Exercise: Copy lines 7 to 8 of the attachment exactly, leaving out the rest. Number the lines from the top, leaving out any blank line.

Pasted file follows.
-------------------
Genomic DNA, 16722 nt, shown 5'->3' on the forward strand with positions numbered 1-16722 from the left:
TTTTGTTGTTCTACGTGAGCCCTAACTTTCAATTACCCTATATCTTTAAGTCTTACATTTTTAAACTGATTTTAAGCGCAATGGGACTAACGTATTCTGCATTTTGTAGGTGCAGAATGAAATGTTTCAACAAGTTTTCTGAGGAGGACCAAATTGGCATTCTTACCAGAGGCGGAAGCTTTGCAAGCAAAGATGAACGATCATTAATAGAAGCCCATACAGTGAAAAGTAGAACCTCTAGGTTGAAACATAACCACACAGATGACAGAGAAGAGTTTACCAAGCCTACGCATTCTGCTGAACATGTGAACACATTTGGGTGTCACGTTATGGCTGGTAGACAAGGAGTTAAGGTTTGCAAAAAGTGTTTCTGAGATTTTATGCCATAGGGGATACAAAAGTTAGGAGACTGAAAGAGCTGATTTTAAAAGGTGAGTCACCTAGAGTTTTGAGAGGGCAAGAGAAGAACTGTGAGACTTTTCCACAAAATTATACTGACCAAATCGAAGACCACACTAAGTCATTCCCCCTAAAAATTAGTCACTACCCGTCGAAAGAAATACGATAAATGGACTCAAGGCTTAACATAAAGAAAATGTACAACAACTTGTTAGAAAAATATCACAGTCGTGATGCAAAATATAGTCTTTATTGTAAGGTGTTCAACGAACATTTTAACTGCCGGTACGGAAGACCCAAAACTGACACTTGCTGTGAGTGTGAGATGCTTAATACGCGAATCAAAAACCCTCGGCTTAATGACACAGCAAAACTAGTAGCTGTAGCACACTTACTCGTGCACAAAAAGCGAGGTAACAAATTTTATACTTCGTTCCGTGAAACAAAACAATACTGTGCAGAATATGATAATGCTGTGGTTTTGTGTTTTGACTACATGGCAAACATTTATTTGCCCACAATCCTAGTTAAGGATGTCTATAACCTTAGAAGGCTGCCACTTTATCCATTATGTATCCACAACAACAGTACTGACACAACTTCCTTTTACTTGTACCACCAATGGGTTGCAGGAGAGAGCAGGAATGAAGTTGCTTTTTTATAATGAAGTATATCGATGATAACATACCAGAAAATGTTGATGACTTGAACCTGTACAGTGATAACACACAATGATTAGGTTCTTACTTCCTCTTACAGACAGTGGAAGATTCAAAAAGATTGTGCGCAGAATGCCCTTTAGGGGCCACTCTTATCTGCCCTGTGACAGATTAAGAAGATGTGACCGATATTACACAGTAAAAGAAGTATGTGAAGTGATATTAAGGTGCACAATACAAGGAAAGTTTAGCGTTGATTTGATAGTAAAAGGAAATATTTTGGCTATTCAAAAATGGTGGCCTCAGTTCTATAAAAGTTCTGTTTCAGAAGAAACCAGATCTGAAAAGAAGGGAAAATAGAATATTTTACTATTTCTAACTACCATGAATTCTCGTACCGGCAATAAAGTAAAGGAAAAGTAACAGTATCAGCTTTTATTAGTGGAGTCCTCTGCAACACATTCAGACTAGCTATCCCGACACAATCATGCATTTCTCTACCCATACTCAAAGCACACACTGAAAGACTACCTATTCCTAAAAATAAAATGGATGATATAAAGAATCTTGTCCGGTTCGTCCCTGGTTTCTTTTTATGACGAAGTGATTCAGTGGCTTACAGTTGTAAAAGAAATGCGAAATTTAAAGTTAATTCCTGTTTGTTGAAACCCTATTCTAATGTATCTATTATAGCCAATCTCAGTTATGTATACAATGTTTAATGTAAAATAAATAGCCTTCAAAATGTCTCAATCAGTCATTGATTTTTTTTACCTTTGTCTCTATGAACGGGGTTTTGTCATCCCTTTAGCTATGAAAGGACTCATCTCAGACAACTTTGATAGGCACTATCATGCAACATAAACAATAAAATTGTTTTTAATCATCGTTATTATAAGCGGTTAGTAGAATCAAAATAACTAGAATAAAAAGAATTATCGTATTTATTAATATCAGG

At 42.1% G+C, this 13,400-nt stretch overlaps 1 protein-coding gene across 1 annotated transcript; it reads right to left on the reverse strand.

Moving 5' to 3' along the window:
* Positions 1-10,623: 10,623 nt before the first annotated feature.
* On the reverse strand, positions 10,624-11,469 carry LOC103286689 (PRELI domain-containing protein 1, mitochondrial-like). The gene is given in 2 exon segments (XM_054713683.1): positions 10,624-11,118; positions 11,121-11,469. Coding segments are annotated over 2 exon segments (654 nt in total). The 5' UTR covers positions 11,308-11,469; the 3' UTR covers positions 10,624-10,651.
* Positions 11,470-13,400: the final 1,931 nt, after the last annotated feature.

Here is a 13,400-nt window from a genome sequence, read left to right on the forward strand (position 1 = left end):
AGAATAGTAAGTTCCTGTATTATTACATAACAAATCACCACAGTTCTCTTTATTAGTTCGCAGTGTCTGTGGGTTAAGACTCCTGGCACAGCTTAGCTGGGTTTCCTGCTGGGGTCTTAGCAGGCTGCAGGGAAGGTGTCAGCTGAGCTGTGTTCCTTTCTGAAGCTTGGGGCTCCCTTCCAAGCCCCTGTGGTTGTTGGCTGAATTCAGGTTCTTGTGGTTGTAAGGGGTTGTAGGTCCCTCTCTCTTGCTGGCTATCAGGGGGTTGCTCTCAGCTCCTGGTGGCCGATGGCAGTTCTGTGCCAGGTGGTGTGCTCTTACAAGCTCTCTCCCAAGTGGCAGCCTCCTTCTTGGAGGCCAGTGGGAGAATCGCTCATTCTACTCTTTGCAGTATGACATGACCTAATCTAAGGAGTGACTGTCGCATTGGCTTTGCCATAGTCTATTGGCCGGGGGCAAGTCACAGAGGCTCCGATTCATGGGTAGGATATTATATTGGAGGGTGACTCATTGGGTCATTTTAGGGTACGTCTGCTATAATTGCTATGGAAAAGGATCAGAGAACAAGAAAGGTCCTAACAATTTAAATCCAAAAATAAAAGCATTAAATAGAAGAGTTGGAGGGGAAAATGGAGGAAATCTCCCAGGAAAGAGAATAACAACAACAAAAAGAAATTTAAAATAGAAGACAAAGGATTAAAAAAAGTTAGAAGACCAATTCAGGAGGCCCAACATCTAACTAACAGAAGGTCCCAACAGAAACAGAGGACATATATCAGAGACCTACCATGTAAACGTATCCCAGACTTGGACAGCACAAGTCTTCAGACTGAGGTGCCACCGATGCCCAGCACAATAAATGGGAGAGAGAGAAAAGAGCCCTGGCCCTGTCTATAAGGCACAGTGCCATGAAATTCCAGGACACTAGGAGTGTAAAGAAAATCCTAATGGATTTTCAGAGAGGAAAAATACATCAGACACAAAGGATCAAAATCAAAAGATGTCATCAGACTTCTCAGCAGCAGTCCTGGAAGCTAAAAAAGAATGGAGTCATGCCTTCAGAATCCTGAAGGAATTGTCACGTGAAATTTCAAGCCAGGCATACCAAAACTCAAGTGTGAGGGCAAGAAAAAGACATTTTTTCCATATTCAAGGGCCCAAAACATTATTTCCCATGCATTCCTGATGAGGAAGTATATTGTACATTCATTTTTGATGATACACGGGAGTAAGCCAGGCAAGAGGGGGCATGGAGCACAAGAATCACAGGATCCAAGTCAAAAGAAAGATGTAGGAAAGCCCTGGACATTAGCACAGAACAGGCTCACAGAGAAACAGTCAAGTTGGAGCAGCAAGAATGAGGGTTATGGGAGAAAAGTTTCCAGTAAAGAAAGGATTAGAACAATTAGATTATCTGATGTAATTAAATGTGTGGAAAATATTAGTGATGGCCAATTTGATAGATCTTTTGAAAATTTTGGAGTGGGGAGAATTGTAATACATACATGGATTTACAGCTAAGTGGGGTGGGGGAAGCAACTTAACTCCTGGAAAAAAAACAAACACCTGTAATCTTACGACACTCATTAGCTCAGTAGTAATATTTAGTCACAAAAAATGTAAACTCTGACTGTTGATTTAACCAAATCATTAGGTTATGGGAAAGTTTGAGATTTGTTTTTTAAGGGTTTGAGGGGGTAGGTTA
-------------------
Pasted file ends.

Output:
* Positions 11,470-13,400: the final 1,931 nt, after the last annotated feature.

Here is a 13,400-nt window from a genome sequence, read left to right on the forward strand (position 1 = left end):